For my young friend Dustin, who doesn’t yet believe she is a poet.
I’m sure I have. I must have. I just can’t remember composing a poem in my sleep before, which in a wind storm of condescension is what I sort of mean when someone (as a friend I had not seen in over forty years did recently) asks me if I begin a poem with an idea, a theme, a point, and then did not offer any other option, having (possibly) observed the twitch in my right eye, the hackles (I love this word) bristling on my neck, as I explained (as condescending as possible) how poetry is a process, an experience offered to those who enjoy discovery—
the thump, whump, thump, whump coming from the front right tire of your mother’s Plymouth as she drives you to first grade where you tell your teacher, off-handedly, that a turtle had latched its four, clawed feet in the treads for a joy ride.
Or the story my three-year-old granddaughter told about the sister you didn’t know you had that when she fell asleep in the grass, a cockroach crawled inside her t-shirt and chewed off her left nipple which would have taken some time, and you wanted to ask why the newly-discovered sister did not wake up.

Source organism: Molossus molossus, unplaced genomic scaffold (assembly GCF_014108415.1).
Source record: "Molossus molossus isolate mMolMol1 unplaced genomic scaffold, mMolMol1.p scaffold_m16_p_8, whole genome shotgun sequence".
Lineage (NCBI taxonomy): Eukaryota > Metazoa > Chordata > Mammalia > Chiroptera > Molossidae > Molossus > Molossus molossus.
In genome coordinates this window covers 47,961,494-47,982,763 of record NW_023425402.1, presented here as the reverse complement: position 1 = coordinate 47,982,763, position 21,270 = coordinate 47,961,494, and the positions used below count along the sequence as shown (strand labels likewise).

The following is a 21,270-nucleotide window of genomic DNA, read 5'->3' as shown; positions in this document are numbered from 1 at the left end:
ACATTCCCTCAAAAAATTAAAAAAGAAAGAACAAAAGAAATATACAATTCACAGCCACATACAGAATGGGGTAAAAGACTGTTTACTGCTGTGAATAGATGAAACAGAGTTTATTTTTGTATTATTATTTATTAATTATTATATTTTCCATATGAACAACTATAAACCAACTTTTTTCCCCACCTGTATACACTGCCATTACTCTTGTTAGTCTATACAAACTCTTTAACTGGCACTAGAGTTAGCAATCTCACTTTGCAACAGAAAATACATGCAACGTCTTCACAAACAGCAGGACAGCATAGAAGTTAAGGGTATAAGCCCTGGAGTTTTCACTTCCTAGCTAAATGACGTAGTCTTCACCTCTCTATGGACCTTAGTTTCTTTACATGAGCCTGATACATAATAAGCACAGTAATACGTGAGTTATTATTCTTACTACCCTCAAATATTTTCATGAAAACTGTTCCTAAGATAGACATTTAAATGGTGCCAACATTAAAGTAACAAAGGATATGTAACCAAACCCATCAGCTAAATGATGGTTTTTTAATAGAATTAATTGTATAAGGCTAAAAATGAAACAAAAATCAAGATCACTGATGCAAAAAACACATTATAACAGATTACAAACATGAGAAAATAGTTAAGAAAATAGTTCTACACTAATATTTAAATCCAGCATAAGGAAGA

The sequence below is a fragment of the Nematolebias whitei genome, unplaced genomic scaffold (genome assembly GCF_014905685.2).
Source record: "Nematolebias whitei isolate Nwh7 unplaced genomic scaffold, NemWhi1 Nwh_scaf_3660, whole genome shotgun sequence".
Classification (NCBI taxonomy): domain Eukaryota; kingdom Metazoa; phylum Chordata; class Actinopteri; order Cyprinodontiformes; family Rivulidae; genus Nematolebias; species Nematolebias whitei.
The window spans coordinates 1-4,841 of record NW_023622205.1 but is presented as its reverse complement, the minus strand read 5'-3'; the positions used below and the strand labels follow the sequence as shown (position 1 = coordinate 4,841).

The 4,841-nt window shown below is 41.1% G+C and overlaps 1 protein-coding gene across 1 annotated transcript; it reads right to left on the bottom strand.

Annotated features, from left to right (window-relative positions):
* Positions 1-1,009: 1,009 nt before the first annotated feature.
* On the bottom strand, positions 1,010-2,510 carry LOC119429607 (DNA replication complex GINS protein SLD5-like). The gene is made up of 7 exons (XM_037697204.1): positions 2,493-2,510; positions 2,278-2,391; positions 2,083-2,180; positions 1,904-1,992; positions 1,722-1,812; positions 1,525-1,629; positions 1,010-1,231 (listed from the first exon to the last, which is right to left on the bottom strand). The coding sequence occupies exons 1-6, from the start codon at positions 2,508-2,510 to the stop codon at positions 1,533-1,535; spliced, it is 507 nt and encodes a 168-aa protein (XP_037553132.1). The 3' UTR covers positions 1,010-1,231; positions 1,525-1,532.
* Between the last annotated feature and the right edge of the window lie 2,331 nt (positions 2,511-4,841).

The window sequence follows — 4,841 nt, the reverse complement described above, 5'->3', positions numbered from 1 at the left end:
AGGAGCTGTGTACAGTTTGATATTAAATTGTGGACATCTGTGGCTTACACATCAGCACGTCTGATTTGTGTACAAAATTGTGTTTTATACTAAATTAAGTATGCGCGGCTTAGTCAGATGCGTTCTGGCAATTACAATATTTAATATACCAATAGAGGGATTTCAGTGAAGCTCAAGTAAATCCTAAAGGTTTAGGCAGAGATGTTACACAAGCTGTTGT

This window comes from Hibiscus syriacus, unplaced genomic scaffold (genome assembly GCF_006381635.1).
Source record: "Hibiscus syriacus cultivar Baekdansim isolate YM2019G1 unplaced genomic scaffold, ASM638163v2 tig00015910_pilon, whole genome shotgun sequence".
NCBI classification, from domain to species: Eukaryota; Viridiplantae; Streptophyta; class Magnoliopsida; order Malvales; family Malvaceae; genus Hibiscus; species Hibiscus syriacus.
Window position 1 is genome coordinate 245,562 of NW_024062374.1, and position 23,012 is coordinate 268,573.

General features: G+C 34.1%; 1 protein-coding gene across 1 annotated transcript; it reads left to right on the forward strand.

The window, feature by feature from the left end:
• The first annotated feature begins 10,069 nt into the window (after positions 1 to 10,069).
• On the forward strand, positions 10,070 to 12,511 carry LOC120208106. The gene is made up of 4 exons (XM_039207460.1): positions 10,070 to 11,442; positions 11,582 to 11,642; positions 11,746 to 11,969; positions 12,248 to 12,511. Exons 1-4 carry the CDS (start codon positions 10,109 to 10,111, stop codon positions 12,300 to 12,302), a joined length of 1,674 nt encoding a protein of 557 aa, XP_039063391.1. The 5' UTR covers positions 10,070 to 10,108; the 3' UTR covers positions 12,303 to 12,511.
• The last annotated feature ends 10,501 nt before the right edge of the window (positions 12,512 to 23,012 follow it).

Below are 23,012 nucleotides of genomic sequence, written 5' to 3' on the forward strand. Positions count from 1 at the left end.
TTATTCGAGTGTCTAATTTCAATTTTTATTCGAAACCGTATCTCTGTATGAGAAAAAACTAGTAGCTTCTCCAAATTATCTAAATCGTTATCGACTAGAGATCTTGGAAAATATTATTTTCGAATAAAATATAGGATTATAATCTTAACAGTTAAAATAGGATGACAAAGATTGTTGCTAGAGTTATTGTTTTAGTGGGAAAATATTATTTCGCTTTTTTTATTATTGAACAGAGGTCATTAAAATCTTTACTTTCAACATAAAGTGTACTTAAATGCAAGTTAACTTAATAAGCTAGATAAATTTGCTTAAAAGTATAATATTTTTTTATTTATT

Which is sort of the question I asked myself last night while I was dreaming the composing of at least the first stanza of very likely the best poem ever and unlike every other such poet, did not wake up and write the stanza on the pad of paper beside the pencil on the nightstand, so now I have no idea what I sleep-wrote (also no theme, no point), but I’m certain it was nowhere near the thrill of the turtle’s, the cockroach’s experience, or the telling of it.